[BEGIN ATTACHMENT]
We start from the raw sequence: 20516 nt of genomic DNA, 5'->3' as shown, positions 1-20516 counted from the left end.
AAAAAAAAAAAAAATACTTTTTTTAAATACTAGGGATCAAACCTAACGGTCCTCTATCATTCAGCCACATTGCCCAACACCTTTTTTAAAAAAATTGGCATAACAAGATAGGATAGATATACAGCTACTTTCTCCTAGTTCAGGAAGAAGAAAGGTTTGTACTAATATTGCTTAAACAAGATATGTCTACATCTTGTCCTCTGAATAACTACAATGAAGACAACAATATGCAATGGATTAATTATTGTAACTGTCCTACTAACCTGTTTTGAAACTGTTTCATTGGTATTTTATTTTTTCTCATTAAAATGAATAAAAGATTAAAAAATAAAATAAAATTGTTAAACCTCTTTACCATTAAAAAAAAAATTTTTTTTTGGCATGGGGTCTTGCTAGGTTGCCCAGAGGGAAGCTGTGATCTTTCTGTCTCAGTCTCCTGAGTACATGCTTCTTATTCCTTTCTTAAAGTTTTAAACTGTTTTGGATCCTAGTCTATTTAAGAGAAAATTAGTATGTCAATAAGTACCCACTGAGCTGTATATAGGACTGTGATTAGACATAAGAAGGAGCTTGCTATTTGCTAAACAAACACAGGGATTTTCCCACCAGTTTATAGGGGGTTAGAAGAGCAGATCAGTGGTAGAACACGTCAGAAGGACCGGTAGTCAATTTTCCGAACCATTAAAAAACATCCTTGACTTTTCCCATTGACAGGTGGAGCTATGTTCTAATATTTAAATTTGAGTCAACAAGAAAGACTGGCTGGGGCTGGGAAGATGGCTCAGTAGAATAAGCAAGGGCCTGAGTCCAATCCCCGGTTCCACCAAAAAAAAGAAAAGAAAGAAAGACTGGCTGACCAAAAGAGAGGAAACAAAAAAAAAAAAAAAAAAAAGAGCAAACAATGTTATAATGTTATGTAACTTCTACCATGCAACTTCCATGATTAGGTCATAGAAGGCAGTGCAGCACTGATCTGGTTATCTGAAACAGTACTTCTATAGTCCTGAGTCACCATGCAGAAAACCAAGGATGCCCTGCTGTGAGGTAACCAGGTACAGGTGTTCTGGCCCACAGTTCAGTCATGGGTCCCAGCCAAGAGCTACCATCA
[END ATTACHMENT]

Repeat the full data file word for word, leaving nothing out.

We start from the raw sequence: 20516 nt of genomic DNA, 5'->3' as shown, positions 1-20516 counted from the left end.
AAAAAAAAAAAAAATACTTTTTTTAAATACTAGGGATCAAACCTAACGGTCCTCTATCATTCAGCCACATTGCCCAACACCTTTTTTAAAAAAATTGGCATAACAAGATAGGATAGATATACAGCTACTTTCTCCTAGTTCAGGAAGAAGAAAGGTTTGTACTAATATTGCTTAAACAAGATATGTCTACATCTTGTCCTCTGAATAACTACAATGAAGACAACAATATGCAATGGATTAATTATTGTAACTGTCCTACTAACCTGTTTTGAAACTGTTTCATTGGTATTTTATTTTTTCTCATTAAAATGAATAAAAGATTAAAAAATAAAATAAAATTGTTAAACCTCTTTACCATTAAAAAAAAAATTTTTTTTTGGCATGGGGTCTTGCTAGGTTGCCCAGAGGGAAGCTGTGATCTTTCTGTCTCAGTCTCCTGAGTACATGCTTCTTATTCCTTTCTTAAAGTTTTAAACTGTTTTGGATCCTAGTCTATTTAAGAGAAAATTAGTATGTCAATAAGTACCCACTGAGCTGTATATAGGACTGTGATTAGACATAAGAAGGAGCTTGCTATTTGCTAAACAAACACAGGGATTTTCCCACCAGTTTATAGGGGGTTAGAAGAGCAGATCAGTGGTAGAACACGTCAGAAGGACCGGTAGTCAATTTTCCGAACCATTAAAAAACATCCTTGACTTTTCCCATTGACAGGTGGAGCTATGTTCTAATATTTAAATTTGAGTCAACAAGAAAGACTGGCTGGGGCTGGGAAGATGGCTCAGTAGAATAAGCAAGGGCCTGAGTCCAATCCCCGGTTCCACCAAAAAAAAGAAAAGAAAGAAAGACTGGCTGACCAAAAGAGAGGAAACAAAAAAAAAAAAAAAAAAAAGAGCAAACAATGTTATAATGTTATGTAACTTCTACCATGCAACTTCCATGATTAGGTCATAGAAGGCAGTGCAGCACTGATCTGGTTATCTGAAACAGTACTTCTATAGTCCTGAGTCACCATGCAGAAAACCAAGGATGCCCTGCTGTGAGGTAACCAGGTACAGGTGTTCTGGCCCACAGTTCAGTCATGGGTCCCAGCCAAGAGCTACCATCA